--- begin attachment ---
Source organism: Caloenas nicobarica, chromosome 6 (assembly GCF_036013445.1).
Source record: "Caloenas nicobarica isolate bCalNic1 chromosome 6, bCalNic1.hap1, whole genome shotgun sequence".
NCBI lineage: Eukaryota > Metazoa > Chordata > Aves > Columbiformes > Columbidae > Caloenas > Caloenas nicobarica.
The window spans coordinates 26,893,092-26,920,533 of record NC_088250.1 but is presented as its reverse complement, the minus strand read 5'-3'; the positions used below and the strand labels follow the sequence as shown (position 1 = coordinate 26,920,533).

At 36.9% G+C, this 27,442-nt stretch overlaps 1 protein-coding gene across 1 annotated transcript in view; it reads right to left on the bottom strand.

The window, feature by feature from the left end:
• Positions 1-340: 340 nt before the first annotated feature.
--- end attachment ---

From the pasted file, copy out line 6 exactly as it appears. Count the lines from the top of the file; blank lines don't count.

The window, feature by feature from the left end: